>> mixed(..., method = "LRT") from package afex (full disclaimer: I
>> am the main author of said package and function).
>> mixed() takes care of some issues, such as using appropriate
>> coding and how to test main effects in the presence of
>> interactions, in not uncontroversial but sensible ways (e.g., it
>> does the latter by simply removing the main effect in a
>> brute-force manner from the model-matrix and compare the full
>> with the so reduced model). The way things are handled in mixed
>> might not be correct in all cases but may provide exactly the
>> combination of ease of use with sensible defaults that may be
>> helpful in your case. In other words, it tries to adopt an
>> approach often taken by commercial statistics packages.
>> You simply call mixed instead of glmer which fits and refits 
>> various versions of the model to provide likelihood-ratio tests
>> for all effects as you want them. Note however, that mixed()
>> cannot deal with the way you specify the model using cbind() as
>> dependent variable. What you need to do is compute the
>> proportions of "successes" and pass the number of observations as
>> weights. Assuming your data resides in a data.frame df this would
>> result in something along the following lines:
>> df$prop_weights <- df$Offspring + df$Eggs_Offspring 
>> df$proportion_hatched <- df$Offspring/df$prop_weights
>> m1 <- mixed(proportion_hatched ~ Diet * Infection_status * Day + 
>> (1|SubjectID) + (1|Day), data = df, family=binomial, weights = 
>> df$proportion_weights, method = "LRT")
>> However, as Ken Beath has said, the main effects may not be 
>> sensible given interactions. To asses the degree of this threat
>> for your data (which very much much depends on the type of
>> interaction and their size) I suggest to follow the excellent
>> advice of fortune(193) to "take the unusual step of plotting the
>> data." This can be done nicely with e.g., the effects package,
>> even for complicated interactions and binomial mixed models.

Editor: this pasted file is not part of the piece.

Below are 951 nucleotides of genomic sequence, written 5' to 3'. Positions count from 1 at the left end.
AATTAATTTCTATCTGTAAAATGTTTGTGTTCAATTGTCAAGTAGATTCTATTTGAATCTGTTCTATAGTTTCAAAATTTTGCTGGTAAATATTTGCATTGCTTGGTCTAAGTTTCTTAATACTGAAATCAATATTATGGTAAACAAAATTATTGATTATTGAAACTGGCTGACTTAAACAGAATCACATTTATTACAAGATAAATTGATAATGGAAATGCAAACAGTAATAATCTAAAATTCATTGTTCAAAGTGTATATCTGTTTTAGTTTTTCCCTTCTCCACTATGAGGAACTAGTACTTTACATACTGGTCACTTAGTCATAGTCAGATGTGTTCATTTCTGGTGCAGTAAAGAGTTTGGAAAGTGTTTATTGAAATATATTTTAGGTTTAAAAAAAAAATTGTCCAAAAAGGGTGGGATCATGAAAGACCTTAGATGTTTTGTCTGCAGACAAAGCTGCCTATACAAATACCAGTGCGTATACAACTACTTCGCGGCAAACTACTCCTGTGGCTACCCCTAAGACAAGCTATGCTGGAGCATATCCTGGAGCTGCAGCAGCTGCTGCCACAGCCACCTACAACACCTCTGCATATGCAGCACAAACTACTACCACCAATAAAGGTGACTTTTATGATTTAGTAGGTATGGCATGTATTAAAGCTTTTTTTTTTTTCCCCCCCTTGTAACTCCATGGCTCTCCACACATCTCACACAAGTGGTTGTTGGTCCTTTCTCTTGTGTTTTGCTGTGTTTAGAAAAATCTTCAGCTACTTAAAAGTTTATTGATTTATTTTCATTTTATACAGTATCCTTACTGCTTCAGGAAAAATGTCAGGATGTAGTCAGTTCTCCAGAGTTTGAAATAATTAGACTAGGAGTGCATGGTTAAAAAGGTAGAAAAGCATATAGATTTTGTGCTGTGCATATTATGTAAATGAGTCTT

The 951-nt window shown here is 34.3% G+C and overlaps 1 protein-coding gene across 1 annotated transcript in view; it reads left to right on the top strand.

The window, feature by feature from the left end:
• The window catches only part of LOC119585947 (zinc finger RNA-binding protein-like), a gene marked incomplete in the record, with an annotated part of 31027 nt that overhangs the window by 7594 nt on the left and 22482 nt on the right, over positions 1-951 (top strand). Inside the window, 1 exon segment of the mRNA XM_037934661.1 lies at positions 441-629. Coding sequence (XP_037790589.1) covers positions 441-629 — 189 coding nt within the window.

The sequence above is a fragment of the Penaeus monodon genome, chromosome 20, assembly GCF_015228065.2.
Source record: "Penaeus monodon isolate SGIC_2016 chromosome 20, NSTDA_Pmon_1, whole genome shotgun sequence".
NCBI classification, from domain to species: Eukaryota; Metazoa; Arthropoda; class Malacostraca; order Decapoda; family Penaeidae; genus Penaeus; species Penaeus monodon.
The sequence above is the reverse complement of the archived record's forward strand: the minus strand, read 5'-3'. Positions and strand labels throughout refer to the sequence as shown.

>> Hope this helps, Henrik
>> Am 04.03.2015 um 21:11 schrieb Megan Kutzer:
>>> Hi,
>>> I'm fairly new to mixed models and have done a lot of reading 
>>> without much success. Unfortunately there is no one at my 
>>> institution who is really familiar with them so I thought I
>>> would try this list.
>>> I'm running a binomial generalized linear mixed effects model
>>> and I need p-values for the main effects. I know this isn't
>>> entirely correct with this type of model but my supervisor
>>> wants the p-values!
>>> The model is:
>>> glmer (Proportion hatched ~ Diet * Infection status * Day + 
>>> (1|SubjectID) + (1|Day), family=binomial)
>>> where,
>>> Proportion hatched = cbind(Offspring, Eggs-Offspring) Diet is
>>> a factor with 2 levels Infection status is a factor with 4
>>> levels Day is a factor with 3 levels
>>> Using Subject ID number and Day as random effects is supposed
>>> to control for pseudoreplication in the model, although I am
>>> not entirely sure that this is specified in the correct way. I
>>> wanted to include experimental replicate here too but the model
>>> failed to converge.
>>> My question is: is there a way to get p-values for the main
>>> fixed effects of Diet, Infection and Day?
>>> If you need more specific model information or the model output
>>> I would be happy to provide it.
>>> Thanks, Megan
>>> [[alternative HTML version deleted]]
>> -- Dr. Henrik Singmann Universität Zürich, Schweiz 
>> http://singmann.org